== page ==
Glorious Flowers Inside or Outside


I love flowers.  I love gardens— local, in the islands and abroad; I will seek out gardens wherever I am.  Sadly, I am only a “fair weather gardener”, that is, give me a lovely day of moderate temperature and no wind, and I am happy to be outside raking, trimming and planting.   Having flowers inside and out is one of my favorite pleasures.  Fortunately, we have access to cut flowers from markets and discount stores as well as local nurseries.

My favorite colors are on the cool side of the color wheel.  While I love all colors, I have been always drawn to pretty blues, greens, purples and lavenders.  As a child, my father would plant blue flowers for me in the shady planter under the bedroom window by the elm tree.  I loved spring, when he would plant my favorite Cineraria, a member of the Pericallis genus; there are some pinks in the family as well.

This year when the nursery had pots of Cinerarias, I decided I could keep one inside near a south window.  Oh what glory can be had for only six dollars!  I have enjoyed this potted pant every day and it has the promise of many, many more weeks of bloom.  I often buy a bunch of mixed flowers or a single variety to lift my spirits during the year, but none have brought me as much joy as my old favorite.

Adding living plants and cut flowers to your decor is one of the least expensive yet most gratifying things you can do.   Like paint, the bright blooms are instantly rewarding and much less work than paint.  Better yet, you can move them around the house wherever you need a pop of color.

Orchids are another great indoor plant that can brighten any room.  I have had some amount of success in getting mine to re-bloom, but heaven only knows how—  just  lucky, I think.  Water, light and a light feeding is all I’ve done.  There are mysteries around some of my orchids, some re-bloom; others have not.  I am being patient.  Don’t be too hard on yourself, if you have received a beautiful blooming orchid and feel like the poor plant is doomed to a short life; maybe it just needs a new room, different light or a splash of fertilizer.   Orchids have a fairly long bloom period, so they can easily perform in whatever room you want for an event, then move them again to their “happy place”.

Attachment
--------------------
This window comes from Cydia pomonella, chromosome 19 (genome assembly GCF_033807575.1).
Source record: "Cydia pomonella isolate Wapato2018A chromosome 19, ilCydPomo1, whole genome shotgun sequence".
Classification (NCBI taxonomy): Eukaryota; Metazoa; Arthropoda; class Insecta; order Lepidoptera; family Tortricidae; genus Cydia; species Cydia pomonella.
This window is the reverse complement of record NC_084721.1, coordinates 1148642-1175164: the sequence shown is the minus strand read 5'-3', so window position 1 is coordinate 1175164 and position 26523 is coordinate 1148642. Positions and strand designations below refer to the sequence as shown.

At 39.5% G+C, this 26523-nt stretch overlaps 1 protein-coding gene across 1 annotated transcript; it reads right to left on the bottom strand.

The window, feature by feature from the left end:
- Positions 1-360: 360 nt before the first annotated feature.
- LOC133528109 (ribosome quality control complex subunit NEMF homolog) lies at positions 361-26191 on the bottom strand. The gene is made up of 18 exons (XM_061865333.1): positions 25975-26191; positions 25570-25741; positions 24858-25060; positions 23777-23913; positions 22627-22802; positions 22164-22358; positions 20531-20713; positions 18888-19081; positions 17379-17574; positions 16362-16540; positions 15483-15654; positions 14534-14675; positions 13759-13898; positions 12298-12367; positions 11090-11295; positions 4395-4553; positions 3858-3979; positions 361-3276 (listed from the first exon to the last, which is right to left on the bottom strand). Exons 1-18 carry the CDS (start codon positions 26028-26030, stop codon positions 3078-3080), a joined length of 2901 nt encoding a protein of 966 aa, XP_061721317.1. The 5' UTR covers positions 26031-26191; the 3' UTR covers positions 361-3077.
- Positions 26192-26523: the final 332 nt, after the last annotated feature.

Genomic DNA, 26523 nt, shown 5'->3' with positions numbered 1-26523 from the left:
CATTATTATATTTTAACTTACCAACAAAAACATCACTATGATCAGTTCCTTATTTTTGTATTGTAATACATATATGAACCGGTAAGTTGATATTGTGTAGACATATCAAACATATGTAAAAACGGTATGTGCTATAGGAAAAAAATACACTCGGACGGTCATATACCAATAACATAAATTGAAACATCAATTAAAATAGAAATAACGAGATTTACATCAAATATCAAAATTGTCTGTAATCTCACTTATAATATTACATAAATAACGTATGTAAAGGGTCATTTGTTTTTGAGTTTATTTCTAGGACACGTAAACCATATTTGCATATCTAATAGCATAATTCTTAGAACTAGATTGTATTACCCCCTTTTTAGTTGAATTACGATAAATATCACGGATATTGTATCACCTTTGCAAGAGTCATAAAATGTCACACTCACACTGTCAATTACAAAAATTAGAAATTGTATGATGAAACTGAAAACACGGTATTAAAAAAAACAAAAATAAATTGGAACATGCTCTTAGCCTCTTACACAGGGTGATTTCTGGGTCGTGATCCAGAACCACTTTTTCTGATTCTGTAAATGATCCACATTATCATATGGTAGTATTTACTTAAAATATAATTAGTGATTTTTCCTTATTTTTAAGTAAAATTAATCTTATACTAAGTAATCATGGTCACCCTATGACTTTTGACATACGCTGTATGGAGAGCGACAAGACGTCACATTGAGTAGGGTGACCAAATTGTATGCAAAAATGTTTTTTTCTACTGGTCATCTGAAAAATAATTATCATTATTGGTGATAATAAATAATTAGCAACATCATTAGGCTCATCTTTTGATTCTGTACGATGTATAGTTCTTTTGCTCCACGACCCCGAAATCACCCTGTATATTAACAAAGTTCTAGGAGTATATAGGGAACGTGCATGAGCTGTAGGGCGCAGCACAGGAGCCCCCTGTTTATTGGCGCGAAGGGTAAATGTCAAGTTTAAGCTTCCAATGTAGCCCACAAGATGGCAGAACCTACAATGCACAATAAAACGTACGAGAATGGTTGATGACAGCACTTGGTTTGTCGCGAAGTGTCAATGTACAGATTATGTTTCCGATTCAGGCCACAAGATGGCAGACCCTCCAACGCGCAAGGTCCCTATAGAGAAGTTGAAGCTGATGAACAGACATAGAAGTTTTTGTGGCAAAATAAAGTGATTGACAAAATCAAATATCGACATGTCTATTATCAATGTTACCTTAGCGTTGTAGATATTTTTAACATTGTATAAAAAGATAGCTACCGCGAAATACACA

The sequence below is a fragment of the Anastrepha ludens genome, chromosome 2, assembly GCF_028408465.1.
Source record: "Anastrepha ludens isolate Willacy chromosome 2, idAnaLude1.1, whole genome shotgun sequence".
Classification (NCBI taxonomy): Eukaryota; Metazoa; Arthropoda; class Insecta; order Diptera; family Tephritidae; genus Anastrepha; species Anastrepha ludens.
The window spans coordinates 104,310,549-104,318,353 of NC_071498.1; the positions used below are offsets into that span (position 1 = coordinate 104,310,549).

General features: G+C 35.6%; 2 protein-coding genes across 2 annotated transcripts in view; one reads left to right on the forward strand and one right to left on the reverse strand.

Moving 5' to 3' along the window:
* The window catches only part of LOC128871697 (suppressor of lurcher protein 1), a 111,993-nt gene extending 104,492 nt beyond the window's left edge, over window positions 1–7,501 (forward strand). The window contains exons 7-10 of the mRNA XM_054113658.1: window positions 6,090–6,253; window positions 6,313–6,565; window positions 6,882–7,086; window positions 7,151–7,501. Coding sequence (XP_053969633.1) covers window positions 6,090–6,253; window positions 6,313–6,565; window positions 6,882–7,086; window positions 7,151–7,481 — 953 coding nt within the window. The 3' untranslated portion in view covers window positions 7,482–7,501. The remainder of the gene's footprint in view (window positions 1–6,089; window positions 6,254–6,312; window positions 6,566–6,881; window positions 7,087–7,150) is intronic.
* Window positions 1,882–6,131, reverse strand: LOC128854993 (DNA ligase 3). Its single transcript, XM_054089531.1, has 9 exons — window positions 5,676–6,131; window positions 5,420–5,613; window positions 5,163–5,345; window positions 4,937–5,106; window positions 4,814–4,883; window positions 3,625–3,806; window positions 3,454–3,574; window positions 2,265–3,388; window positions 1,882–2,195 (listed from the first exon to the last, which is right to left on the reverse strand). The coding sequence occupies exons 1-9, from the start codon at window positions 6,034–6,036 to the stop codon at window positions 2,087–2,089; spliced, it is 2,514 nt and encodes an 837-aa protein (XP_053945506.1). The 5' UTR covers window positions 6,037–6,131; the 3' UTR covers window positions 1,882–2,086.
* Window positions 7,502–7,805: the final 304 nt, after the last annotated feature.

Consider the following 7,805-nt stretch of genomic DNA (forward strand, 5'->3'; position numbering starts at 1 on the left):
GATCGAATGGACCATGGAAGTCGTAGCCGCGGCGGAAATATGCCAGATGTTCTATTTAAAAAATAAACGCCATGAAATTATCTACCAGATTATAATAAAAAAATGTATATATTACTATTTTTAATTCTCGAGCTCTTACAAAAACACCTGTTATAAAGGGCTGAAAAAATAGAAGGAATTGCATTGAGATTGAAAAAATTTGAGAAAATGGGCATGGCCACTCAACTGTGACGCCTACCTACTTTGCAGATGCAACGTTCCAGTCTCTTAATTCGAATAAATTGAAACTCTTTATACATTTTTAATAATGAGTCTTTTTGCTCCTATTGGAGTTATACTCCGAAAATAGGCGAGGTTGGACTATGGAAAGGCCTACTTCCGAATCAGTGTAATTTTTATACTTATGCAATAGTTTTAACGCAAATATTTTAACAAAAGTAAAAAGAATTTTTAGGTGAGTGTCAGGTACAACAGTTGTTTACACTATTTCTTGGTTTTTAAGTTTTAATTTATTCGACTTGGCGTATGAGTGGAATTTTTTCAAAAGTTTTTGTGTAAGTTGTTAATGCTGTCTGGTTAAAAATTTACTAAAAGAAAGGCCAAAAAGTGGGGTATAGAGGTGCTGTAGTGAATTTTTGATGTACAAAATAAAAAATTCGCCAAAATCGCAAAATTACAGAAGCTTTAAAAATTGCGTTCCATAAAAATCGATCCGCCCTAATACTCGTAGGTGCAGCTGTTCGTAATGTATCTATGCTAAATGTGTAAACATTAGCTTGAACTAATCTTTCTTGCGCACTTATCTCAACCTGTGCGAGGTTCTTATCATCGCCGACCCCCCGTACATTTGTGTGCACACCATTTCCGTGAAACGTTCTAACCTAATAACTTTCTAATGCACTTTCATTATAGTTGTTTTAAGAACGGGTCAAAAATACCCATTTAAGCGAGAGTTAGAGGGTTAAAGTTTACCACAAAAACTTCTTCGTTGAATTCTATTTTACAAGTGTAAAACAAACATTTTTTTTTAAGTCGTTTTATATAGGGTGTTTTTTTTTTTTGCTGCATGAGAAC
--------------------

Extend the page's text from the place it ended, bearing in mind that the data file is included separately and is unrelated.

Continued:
Lucky are you, who can have cutting gardens on your property, but others should not despair.  Blooms are readily available from many sources.  Enjoy the color.  Fortunately, there is no shortage of flowers.

The Senses and Design


We are fortunate when we can enjoy a combination of positive effects on several of our senses at the same time. In the world of design, our senses of sight and touch offer pleasures, but our sense of smell is a likely third; it is oh so satisfying when flowers and greenery produce color, scent and texture all at once.

Bringing the outdoors in is a goal for most of us living in a temperate climate. While I am not a landscaper, I do know what I love to see and smell and Salvia Clevelandi, Winifred Gilman is a favorite for my eyes. I love it in the garden near an open window or door, so I can take in its lovely scent whenever a breeze comes up.

I like to make good use of plants in decor by using the real thing, whenever possible. Even dried plants can give off a pleasant fragrance in dried arrangements, or tied in a bundle and hung in a closet or shower. I like to use eucalyptus branches in these areas as well, especially hung in a shower; the steamy atmosphere helps bring their sweet, fresh scent into the surrounding areas-- for me, truly heaven sent.

Even a particularly lovely piece of furniture that needs protection from water spillage can be enhanced with a dry arrangement of local native or succulents as a centerpiece. One should never water a succulent on a table top; it should always be watered sparingly and on a surface that can be easily wiped up. Once the water has settled in the container, there is no danger of leaching moisture onto the surface of the furniture. An arrangement can sit for quite a long time, and infrequent watering will make a happy situation for both plant and table top.

Lavender is another favorite, both in the garden and in the house. These plants do well in our dry climate and are a favorite to dry and use as a sachet for drawers. Let me mention rosemary as well, which adds another sense, the sense of taste. Rosemary’s flavor adds to many savory dishes. Growing theses plants makes it easy enough to snip off small branches to bring into the house frequently, to add to an arrangement of roses or to use all by themselves. 

One of the great characteristics of these plants is their structure. They offer so many opportunities to display them creatively. They look lovely against a plain wall, or one enjoy the shadows they cast in the evenings. In addition, they bring fragrance to the room and the soul. With their color, scent, texture and taste, they have the makings of a long lasting and beautiful arrangement.